It happened again. A teenage named Michael Brown was shot -- multiple times -- by a police officer in Ferguson Missouri. This, along with the shootin...
There are the large moments. The ones where the Veil is lifted. These are the moments when the music stops and the dance ends. These are the moments when one can keep humming the tune and twirling like nothing has changed or stop to realize that those beyond the Veil have no cause for dancing.
I wish I had known then that a lot of us, in fact nearly every freshman, feels that insecurity in some way or another -- wondering whether they will succeed, whether people will like them, whether they can do the work.
What if we start to live into the promise and hope for liberty for everyone? What if we hope to believe and live like everyone is created equal? What if we actually lived like everyone is my neighbor?
Trayvon Martin, Jordan Davis, Renisha McBride, Eric Garner, and Michael Brown will not simply be footnotes in history. They will be the names we look back on as those who united a new generation to sacrifice, endure, and fight for justice and equality and create a new Civil Rights Movement.
Like Emmett and Trayvon before him, the surrounding details are disputed. Yet, the final outcome is the same. Once again, history may never know what exactly took place because Michael is not here to speak for himself.
The African American race has taken blow after blow to our culture. It is torn apart and erased, then duplicated. It is mocked, ridiculed, and subjected to constant criticism. Then, it is plastered across billboards by the Eurocentric mass media. With consistent subtle jabs such as these, we still remained peaceful.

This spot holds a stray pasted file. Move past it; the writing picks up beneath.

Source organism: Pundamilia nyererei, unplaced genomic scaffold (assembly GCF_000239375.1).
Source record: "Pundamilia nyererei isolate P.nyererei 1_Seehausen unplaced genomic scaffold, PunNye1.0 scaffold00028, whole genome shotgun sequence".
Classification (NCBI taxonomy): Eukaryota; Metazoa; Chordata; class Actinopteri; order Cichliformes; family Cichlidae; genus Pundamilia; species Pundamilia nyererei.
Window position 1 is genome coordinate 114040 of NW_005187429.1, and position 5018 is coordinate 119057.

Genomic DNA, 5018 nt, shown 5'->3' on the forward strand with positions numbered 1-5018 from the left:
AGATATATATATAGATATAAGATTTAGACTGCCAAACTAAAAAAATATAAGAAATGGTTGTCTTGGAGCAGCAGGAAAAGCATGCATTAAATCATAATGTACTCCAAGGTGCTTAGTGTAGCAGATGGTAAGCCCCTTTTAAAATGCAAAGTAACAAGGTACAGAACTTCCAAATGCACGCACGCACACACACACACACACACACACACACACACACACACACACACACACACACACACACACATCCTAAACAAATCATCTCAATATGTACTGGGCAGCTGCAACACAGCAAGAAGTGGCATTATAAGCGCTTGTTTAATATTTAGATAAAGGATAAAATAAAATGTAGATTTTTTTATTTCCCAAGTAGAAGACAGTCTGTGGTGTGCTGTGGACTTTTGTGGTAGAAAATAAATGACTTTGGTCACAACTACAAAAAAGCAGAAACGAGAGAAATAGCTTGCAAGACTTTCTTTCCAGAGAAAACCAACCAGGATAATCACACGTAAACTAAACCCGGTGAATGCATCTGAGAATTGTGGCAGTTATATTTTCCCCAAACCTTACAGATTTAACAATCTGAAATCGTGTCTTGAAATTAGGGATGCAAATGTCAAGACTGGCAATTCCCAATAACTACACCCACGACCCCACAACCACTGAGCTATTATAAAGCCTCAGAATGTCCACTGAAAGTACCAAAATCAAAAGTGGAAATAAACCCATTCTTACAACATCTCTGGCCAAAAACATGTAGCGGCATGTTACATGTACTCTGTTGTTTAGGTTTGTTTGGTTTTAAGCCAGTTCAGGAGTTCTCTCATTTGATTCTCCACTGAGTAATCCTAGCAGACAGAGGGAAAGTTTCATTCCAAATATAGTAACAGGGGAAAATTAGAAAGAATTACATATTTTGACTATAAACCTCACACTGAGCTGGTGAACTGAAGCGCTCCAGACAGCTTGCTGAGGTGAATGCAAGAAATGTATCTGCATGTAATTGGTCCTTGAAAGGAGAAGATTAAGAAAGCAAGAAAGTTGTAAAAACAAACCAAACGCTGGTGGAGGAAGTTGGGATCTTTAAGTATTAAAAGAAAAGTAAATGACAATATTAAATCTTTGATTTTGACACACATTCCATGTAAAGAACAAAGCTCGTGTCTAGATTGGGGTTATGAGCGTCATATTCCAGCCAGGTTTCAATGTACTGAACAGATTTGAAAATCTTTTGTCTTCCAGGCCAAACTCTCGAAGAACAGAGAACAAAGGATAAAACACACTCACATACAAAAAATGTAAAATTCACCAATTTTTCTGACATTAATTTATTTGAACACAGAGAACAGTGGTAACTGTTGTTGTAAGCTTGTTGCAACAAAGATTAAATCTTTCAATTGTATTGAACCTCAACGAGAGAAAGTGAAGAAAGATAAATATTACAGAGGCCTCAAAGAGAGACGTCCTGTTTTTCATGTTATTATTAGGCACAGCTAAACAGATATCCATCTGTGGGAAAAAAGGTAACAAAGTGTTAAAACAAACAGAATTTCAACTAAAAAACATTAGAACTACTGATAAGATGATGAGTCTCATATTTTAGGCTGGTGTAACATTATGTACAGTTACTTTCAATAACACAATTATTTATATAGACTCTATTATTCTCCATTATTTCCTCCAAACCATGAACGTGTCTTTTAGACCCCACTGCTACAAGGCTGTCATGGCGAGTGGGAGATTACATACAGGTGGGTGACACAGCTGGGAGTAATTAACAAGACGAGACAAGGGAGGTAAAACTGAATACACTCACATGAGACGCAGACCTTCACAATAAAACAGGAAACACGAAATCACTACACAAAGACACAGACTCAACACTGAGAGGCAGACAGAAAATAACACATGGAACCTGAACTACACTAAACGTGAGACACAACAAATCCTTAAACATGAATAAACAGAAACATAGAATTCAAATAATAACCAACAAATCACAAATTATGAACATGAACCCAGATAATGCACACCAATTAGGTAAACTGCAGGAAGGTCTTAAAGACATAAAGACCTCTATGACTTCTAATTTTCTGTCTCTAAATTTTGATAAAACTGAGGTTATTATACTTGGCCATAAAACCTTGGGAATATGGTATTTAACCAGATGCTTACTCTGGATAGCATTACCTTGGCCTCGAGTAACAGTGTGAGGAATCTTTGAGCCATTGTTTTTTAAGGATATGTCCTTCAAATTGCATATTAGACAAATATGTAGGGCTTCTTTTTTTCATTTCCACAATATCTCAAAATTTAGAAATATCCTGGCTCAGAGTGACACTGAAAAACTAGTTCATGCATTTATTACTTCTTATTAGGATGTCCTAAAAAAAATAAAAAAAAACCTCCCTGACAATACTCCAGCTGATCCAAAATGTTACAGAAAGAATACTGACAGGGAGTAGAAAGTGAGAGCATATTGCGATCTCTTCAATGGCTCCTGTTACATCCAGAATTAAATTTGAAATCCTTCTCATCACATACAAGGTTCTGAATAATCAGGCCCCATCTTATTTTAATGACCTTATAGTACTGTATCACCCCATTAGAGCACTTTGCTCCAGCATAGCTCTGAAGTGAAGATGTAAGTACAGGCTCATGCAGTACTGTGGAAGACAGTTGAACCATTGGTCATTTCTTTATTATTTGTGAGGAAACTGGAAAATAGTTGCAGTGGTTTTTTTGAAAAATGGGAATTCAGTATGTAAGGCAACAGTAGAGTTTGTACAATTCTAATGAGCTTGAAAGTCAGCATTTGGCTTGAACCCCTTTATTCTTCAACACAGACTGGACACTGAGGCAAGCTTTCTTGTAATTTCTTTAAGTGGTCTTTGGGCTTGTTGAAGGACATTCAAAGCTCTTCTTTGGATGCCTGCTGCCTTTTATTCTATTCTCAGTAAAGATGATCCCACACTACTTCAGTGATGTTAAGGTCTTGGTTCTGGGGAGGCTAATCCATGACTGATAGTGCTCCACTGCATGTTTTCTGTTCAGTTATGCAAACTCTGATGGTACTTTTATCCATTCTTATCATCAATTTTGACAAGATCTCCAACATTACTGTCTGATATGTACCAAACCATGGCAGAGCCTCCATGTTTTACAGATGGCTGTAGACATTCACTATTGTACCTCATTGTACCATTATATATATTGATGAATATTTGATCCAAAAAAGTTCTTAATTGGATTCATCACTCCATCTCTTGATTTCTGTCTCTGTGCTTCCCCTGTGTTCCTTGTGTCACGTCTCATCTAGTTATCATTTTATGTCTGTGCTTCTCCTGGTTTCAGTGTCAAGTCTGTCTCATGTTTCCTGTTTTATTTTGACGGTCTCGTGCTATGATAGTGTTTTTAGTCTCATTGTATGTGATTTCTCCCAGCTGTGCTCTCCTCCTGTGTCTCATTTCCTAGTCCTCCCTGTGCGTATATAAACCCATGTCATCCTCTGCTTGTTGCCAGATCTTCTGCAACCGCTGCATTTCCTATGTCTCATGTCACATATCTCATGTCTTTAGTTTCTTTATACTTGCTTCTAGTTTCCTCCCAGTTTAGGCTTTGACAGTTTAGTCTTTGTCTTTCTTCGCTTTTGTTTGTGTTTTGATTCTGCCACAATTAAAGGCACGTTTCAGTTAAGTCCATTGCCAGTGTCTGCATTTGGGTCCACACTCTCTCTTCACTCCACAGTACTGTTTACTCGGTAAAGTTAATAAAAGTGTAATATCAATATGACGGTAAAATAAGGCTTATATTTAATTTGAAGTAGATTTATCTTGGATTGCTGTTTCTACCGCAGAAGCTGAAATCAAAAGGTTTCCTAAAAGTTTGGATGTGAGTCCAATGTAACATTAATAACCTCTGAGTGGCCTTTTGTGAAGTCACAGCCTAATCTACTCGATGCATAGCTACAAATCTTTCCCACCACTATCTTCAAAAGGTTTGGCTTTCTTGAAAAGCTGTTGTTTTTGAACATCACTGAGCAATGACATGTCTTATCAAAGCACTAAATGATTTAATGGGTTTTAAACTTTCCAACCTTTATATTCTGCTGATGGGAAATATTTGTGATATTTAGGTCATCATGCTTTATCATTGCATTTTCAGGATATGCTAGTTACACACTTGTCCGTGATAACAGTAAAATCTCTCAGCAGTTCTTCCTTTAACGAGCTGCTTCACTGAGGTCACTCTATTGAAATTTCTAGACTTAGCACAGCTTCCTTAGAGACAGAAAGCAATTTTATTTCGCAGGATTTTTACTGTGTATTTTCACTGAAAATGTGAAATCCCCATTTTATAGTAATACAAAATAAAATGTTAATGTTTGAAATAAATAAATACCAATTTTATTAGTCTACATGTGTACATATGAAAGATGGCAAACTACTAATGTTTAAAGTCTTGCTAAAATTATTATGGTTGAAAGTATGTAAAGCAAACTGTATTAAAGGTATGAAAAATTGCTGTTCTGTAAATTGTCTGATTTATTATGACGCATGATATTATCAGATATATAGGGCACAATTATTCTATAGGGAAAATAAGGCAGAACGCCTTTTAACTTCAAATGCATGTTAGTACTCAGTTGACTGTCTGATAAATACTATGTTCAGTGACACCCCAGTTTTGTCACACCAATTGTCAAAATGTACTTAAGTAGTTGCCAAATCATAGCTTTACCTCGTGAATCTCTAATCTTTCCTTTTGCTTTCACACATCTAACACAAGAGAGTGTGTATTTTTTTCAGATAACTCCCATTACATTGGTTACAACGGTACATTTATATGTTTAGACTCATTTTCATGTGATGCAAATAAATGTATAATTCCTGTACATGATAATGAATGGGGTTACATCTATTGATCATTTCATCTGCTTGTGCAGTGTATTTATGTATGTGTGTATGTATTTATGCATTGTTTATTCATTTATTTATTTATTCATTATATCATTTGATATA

The possibility of being imperfect -- of making mistakes -- without dire consequences is in some respects the very definition of privilege. For only some groups need to fear that they may trip the wire of state-sanctioned violence at any moment.
If Travyon Martin, Eric Garner and Michael Brown were white, Harvard research shows that they might have fared better without the "fears of criminality" and "the criminal face" associated with being black.
From cultural appropriation and media condemnation to the physical brutality and slaughter, Blackness in America, though mirrored globally, is unjustly marked by violence.
In 1964, Dr. Martin Luther King, Jr. delivered his acceptance speech for the Nobel Peace Prize. King argued that the "spiritual and moral lag" in modern man was due to what he later referred to as the "triple evils" of society: capitalism, militarism and racism.
June 21st marked the fiftieth anniversary of the senseless slaughter and lynching of civil rights workers James Chaney, Andrew Goodman, and Michael Schwerner during Freedom Summer in Mississippi.
Dallas Mavericks owner Mark Cuban took much heat for speaking plainly and boldly about race, more particularly racial stereotypes. He said he'd cross ...
Florida's "Stand Your Ground" law is probably one of the most controversial and volatile pieces of legislation I have seen in my 25 years of legal experience as a practicing attorney in Florida.
I awoke one recent morning with an overwhelming sense of grief and anguish. My heart was unusually heavy, the cause for which I did not know. After some still moments, my mind soon returned to my bedtime reading.
When a celebrity get busted for driving drunk with an ounce of cocaine, they at least admit to having a problem and check into a clinic. When a politician gets caught having an affair, they at least suggest they have let people down and get counseling. But for some reason being racist is the only sin that provides political cover.